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FSU study underscores importance of molecular highways for organ health

MeGraw
Tim Megraw is an associate professor of biomedical sciences at the Florida State University College of Medicine.

Turns out, even your cells hate traffic jams.

In order for cells to function properly, they need to be able to coordinate traffic within their walls and let information flow in and out.

Inside a cell, molecules, organelles and information travel along microtubules, which work like highways or conveyor belts. Backups can occur if the information isn’t organized and moving efficiently through the microtubules.

In a paper published in the journal Nature Cell Biology, Florida State University College of Medicine Associate Professor Timothy Megraw and colleagues provide an understanding of how microtubules are assembled and organized.

They also identify a mechanism that keeps the cellular information flowing smoothly. Avoiding jams is critical for the transfer of collagen, a protein necessary for healthy function of internal organs.

Studying the mechanism also can provide an important foundation for understanding human diseases.

“Microtubules are important for a variety of cellular processes,” Megraw said. “Molecules get transported along them like cables to enter and exit the cells. Typically, a cell will have a centrosome, which organizes the microtubules. The cables start from the centrosome and go outward.”

Until recently, that would have been the makeup you’d expect to see within a fruit fly’s fat body cell. But Megraw and his team uncovered a new system at work in fat body cells, which are analogous to human liver cells.

The team discovered that the cells have a unique center on the nucleus that oversees the organization of the microtubules and serves other cell functions.

It’s different from a centrosome and is scientifically known as a non-centrosomal microtubule-organizing center (ncMTOC).

“In these cells, there’s a big nucleus and the microtubules come out from there like a big sun radiating outward. Most cells don’t have that,” said Megraw, who co-authored the study with Yiming Zheng, a former Department of Biomedical Sciences doctoral student. “Yiming determined what that center is composed of, how it works and what it does for the cell, which are all very novel things.”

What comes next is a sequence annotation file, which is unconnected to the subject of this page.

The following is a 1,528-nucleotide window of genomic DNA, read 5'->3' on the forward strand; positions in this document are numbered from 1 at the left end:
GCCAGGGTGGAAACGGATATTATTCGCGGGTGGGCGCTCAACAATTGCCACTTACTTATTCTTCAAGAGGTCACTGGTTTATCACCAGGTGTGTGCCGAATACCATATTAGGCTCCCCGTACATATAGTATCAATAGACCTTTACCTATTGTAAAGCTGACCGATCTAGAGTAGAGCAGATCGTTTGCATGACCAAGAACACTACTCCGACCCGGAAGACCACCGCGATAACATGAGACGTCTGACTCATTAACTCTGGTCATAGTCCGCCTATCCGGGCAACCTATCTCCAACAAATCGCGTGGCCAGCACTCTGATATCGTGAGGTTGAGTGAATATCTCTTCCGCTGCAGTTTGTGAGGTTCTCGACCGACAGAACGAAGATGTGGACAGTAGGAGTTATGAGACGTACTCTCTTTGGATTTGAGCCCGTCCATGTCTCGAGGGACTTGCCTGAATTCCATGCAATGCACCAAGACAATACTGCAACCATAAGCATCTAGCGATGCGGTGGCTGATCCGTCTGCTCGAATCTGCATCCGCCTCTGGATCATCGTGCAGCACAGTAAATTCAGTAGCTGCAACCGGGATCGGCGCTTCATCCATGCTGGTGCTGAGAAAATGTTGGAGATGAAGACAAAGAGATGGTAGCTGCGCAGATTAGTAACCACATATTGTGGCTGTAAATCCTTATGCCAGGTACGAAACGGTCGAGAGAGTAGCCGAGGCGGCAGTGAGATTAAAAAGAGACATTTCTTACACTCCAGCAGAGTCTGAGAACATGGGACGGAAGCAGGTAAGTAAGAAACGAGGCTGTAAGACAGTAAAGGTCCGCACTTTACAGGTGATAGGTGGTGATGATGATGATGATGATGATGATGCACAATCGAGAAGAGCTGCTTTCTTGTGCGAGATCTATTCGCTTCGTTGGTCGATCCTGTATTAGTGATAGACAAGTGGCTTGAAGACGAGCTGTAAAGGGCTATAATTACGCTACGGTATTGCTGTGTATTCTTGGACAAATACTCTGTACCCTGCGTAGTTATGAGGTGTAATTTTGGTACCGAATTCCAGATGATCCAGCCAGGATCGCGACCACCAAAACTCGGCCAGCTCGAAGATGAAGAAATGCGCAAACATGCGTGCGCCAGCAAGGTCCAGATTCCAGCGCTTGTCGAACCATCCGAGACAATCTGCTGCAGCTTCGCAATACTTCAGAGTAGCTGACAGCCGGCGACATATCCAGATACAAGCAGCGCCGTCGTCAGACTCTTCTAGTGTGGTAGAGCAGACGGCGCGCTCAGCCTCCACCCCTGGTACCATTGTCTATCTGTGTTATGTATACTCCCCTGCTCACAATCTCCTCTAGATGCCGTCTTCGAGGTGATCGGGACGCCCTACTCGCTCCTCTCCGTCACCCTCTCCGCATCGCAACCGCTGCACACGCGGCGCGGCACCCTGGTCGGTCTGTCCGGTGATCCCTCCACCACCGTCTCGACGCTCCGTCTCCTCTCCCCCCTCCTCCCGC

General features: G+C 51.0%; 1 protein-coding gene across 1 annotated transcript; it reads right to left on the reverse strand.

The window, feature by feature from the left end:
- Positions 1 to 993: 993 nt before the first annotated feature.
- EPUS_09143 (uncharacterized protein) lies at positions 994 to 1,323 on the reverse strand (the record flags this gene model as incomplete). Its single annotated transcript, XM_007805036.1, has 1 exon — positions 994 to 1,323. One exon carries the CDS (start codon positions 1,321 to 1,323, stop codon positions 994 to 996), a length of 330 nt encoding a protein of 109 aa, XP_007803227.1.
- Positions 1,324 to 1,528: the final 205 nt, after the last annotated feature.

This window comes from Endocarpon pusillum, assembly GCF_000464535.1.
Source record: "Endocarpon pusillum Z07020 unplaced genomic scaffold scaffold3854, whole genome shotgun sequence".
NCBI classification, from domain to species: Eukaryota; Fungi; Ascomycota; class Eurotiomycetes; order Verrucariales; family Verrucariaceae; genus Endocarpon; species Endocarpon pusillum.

The organizing centers, or ncMTOCs, determine the position of the nucleus, which can vary depending on cell function. They also ensure that collagen is efficiently secreted out of the cell.

“Fat body cells, similar to our liver, provide the collagen for the whole rest of the organism,” Megraw said. “Collagen maintains organ integrity. Without it, the organs kind of fall apart.”

The organizing center ensures that the cell can not only secrete collagen but do so efficiently via the microtubules in order to avoid molecular traffic jams.

“If we just knock out the microtubules, then it’s really inefficient,” he said. “Some of it happens, but it’s dramatically reduced as an indirect effect of failed trafficking. What we showed was that the trafficking is key in the retrograde (or backward) direction. The collagen molecules get out, then there’s a block in the recycling of materials, so everything gets clogged up.

“But also, if we don’t directly disrupt microtubules and instead destroy the ncMTOC – the place they’re organized from – then we get the same effect. So, you don’t just need microtubules; they also have to be organized properly.”

The study went on to reveal more mysteries about how exactly the organizing centers are assembled. Two proteins — patronin and ninein — stimulate the assembly of microtubules together with a well-known microtubule polymerase that was not known previously to work cooperatively with the proteins. This molecular framework provides a novel mechanism for how the organizing center works.

By studying this process, researchers can uncover more clues about how and why things go wrong in cellular processes that are unique to differentiated cell types.

For example, similar to the fat body cells that Megraw and his team studied, mature muscle cells also have a microtubule organizing center on the nucleus, which could be important to the study of muscular dystrophy and premature aging syndromes.

“There are several unique features even though they kind of look the same,” Megraw said. “But I think the platform molecule that’s associated with the perinuclear muscle ncMTOC, called nesprin, may be a common feature, which may be why its disruption has so many disease associations.”

The team’s research, which was funded by the National Institutes of Health, lays the groundwork for further exploration of cells’ organizing centers and their specific roles in different cell types.

“I think we can use this to explore more of the diversity,” he said. “How do each of the diverse cell types in our body organize microtubules from their ncMTOCs to accomplish their unique cell and tissue functions?

“Different cells have unique roles that they serve to the whole organism, and microtubules are important in every cell, so I would assume their organization is, too. There’s a lot for us to explore and discover.”